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January 14th, 2009 JAMES PITKIN | News Stories
 

Gangland

Digging deeper into the landscape of Portland’s latest gang war.

     
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LIFE CUT SHORT: A gang outreach worker holds a picture of Darius Perry, 18, outside his funeral at Northeast Portland’s Calvary Christian Center on Jan. 9.
IMAGE: Darryl James

The day before he left his North Portland home to spend New Year’s Eve with a friend in Gresham, 17-year-old Ramond Lawrence logged onto his MySpace page.

His mood icon on the social-networking site was set to “savage,” with flames bursting from an angry face. His personal update read: “FUCK MY OG’S MY YG’S IZ READY F4 WAR.”

The war is on.

Police in Portland and Gresham have investigated 11 gang-related shootings since an Unthank Park Hustler was gunned down by a Kerby Blocc Crip in a North Portland church. The slaying set off a monthlong chain of violence among the city’s black gangs, who had gone more than a year without killing each other’s members.

From the moment Darshawn Cross, 31, was slain Dec. 12 at the funeral of his friend’s mother in New Hope Missionary Baptist Church, gang outreach workers say all rules were off.

“It just hadn’t gotten to that level in Portland, and now the barrier has been crossed,” says Michael Johnson, an outreach worker and former member of the Columbia Villa Crips. “There’s no boundaries.”

Outreach workers say the war has drawn in disparate elements of Portland’s gangland, uniting former rivals and making unlikely allies in a bid for mutual protection.

Lawrence’s alleged involvement in one New Year’s Eve slaying is a case in point.

In a shootout near Southeast 188th Avenue and Burnside Street, Lawrence is charged with killing 18-year-old Willy Butler, a Kerby Blocc Crip, just seconds after Butler gunned down Lawrence’s friend, 18-year-old Darius Perry.

Lawrence’s MySpace page boasts he’s a member of Hoover Criminals 74, a Crips-affiliated gang out of Los Angeles. He throws the gang’s sign in his MySpace photo, thumb jutting between scissored fingers. His street name, according to court documents, is “Groove Face.” “H74VER DID IT GR74VE,” his MySpace profile says, with “74” replacing “oo” in both words.

Though he is a Crip, Lawrence told police he was hanging out on New Year’s Eve with Perry, an Unthank Park Hustler. The Crips and their rivals, including the Unthank Park Hustlers, had been shooting at each other almost daily since the Dec. 12 slaying at New Hope Missionary Baptist Church.

But the friendship between Lawrence and Perry—and the fact that Lawrence is now in juvenile detention accused of killing a fellow Crip—shows that bonds of blood and loyalty can transcend gang affiliation.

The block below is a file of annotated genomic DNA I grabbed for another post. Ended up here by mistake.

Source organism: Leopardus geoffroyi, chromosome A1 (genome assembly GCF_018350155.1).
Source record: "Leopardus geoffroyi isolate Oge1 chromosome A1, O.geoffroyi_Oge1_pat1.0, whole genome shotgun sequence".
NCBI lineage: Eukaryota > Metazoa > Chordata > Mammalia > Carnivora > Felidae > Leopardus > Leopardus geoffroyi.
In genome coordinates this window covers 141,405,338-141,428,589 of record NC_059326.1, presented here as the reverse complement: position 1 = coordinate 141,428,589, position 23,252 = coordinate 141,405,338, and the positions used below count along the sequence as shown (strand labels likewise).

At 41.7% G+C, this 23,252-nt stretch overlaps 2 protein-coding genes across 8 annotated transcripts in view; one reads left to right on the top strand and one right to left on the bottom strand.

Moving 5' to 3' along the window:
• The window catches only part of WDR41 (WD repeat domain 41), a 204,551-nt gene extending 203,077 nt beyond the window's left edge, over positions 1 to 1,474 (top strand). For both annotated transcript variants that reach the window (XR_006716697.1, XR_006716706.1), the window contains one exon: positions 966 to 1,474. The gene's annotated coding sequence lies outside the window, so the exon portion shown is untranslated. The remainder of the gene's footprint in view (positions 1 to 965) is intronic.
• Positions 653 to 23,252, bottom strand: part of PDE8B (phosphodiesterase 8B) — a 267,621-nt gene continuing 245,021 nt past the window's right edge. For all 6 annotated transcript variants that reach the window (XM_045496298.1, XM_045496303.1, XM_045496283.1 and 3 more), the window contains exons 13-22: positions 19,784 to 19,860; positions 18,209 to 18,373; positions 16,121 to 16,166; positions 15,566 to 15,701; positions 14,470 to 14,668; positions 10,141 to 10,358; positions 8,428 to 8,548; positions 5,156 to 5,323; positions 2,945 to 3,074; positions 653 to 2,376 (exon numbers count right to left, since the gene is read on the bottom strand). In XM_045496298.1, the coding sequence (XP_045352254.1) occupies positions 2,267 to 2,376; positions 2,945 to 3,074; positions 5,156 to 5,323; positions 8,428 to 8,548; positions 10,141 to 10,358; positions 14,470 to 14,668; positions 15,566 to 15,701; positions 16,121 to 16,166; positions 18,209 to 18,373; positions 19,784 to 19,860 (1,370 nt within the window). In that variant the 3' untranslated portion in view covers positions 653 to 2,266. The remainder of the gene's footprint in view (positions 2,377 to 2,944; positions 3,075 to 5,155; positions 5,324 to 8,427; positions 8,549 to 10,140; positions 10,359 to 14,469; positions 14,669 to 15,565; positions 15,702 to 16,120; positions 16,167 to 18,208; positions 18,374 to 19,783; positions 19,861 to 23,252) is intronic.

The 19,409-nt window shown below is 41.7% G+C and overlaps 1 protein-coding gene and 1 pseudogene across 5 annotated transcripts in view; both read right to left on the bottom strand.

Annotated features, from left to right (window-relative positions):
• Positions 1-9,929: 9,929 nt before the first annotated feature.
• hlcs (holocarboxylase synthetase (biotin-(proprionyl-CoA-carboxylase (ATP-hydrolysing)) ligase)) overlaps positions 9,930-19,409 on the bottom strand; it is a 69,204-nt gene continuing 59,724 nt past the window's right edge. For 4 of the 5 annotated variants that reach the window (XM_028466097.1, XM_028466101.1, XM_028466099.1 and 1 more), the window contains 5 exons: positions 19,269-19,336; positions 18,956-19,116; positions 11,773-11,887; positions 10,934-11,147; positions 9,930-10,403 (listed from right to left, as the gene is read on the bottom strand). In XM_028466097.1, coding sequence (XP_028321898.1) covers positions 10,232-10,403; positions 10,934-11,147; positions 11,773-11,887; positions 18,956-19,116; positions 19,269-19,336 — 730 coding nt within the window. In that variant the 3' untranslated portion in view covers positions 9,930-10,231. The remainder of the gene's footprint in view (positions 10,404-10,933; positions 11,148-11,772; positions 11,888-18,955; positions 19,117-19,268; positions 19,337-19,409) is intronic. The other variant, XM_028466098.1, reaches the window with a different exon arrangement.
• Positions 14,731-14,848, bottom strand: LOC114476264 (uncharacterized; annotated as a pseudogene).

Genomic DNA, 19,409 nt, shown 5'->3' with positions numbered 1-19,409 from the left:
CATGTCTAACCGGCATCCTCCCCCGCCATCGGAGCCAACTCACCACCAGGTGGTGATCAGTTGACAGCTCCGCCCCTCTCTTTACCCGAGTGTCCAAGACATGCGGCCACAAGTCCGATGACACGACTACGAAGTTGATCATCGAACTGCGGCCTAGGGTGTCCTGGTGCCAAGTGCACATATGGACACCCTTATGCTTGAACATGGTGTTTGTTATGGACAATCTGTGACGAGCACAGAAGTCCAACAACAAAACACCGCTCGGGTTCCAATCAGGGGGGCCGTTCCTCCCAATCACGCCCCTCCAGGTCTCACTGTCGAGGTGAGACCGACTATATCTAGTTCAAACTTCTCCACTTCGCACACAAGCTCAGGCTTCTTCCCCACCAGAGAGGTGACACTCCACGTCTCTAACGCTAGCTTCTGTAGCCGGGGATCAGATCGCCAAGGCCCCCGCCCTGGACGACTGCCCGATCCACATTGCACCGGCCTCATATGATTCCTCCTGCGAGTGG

Lawrence and Perry grew close while doing time together under supervision by the Oregon Youth Authority, says Robert Richardson, director of Emmanuel Community Services, which provides job assistance to gang youths. In Portland, a small city with an even smaller minority population, Richardson says it’s not unusual for members of rival gangs to become buddies through mutual friends, family bonds or incarceration.

“It’s not like L.A. or Chicago, where you grew up on the South Side, and that’s just who you are,” says Pernell Brown, co-founder of the gang-outreach group Crew. “Portland is a city where it’s not really territorial by neighborhood.”

But that also means when war breaks out, anyone could be drawn in on either side. Especially when one of the main antagonists is the Unthank Park Hustlers, a group named for the park on North Shaver Avenue. Usually associated with the Bloods, Unthanks mix in Crips as well.

“[Unthanks] were more about their money” than strict loyalty to either Bloods or Crips, says Johnson. “That’s what a lot of people don’t know. You had relatives that were either Bloods or Crips, and they were friends with either Bloods or Crips.”

One effect of the Crips’ war with the Unthanks is to reunite splintered factions of the Crips. Groups like the Rollin 60s, the Kerby Blocc Crips and the Columbia Villa Crips now have come back under the blue Crips banner after years of internecine rivalry.

“What were once opposing gangs that had split up are now working together,” says Rebecca Black, executive director of Oregon Outreach. “There was a real rise in Latino gangs over the last few years, and at this point that’s kind of shifting again back to the Crips and the Bloods.”

The New Year’s Eve shootings in Gresham were at the Barberry Village Apartments, a complex formerly associated with the Latino gang South Side Sureños. Now black gangs, pushed out of North and Northeast Portland by gentrification, are moving into the area, referred to by some as “The Numbers.” Cops fear that could lead to interracial violence.

“I think it’s just a matter of time before somebody ruffles somebody else’s feathers, whether it be drugs in a certain area or a girlfriend issue,” says Multnomah County Sheriff’s Deputy Ryan Burkeen of the East Metro Gang Enforcement Team.

Police hope the Jan. 6 arrest of Latwan Brown near Oakland, Calif., in connection with the church slaying of Cross, quells some of the violence. Since then there’s been only one gang-related shooting, with bullets fired into a North Portland home Jan. 8. No one was injured.

“I’m hoping the arrest of Latwan brings down the violence,” says Lt. Mike Leloff of the Portland Police Gang Enforcement Team. “There’s still some anger out there.”


FACT: Portland police list 51 criminal gangs in the city and estimate there are up to 3,000 gang members in the metro area.

 
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